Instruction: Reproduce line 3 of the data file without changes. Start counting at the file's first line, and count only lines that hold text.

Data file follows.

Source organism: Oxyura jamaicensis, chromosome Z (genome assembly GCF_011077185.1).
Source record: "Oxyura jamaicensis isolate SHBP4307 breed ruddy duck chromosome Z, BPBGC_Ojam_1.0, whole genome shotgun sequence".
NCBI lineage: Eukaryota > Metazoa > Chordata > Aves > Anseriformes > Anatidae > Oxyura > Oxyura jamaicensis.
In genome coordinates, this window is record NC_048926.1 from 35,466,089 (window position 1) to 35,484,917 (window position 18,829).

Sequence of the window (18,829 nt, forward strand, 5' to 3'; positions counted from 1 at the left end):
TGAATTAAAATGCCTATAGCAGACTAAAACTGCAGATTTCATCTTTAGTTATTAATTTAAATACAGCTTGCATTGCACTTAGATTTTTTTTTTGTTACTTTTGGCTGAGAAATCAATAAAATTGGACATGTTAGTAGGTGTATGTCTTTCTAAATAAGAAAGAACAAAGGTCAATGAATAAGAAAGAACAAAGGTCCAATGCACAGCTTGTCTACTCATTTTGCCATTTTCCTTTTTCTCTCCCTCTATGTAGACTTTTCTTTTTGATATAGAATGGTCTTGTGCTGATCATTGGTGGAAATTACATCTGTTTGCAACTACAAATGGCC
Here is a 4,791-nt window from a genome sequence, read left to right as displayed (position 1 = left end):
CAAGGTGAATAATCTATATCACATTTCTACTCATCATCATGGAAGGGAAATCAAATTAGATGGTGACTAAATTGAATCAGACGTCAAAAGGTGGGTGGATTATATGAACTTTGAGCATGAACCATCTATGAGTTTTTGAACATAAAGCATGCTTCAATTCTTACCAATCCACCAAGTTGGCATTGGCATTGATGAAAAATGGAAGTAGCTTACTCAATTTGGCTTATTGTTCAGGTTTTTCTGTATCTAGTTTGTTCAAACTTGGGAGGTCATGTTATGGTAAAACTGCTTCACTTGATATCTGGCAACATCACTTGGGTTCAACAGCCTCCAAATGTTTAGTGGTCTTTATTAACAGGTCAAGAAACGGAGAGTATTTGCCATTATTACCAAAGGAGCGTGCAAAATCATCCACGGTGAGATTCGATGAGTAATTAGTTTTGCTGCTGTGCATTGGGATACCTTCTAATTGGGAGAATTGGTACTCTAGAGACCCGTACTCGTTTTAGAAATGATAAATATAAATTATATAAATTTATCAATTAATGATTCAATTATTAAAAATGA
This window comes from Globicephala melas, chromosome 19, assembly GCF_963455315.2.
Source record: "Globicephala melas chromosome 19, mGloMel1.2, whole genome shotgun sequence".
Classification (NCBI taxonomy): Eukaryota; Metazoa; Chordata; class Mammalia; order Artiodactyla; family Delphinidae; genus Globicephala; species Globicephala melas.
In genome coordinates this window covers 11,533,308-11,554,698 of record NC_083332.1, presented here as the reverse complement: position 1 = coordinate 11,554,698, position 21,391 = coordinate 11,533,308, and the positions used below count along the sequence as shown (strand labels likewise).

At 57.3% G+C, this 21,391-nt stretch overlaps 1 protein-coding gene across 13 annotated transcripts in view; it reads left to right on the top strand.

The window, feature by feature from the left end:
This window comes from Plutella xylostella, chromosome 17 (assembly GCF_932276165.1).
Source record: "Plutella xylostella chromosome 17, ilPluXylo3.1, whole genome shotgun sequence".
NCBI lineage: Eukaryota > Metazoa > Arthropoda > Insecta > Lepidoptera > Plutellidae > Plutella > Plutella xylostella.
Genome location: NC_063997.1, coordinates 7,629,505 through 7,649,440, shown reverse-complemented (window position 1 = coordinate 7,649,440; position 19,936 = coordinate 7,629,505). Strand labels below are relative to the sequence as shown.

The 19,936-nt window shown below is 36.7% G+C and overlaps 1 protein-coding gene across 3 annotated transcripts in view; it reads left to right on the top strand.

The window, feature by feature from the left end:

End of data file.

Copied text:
NCBI lineage: Eukaryota > Metazoa > Chordata > Aves > Anseriformes > Anatidae > Oxyura > Oxyura jamaicensis.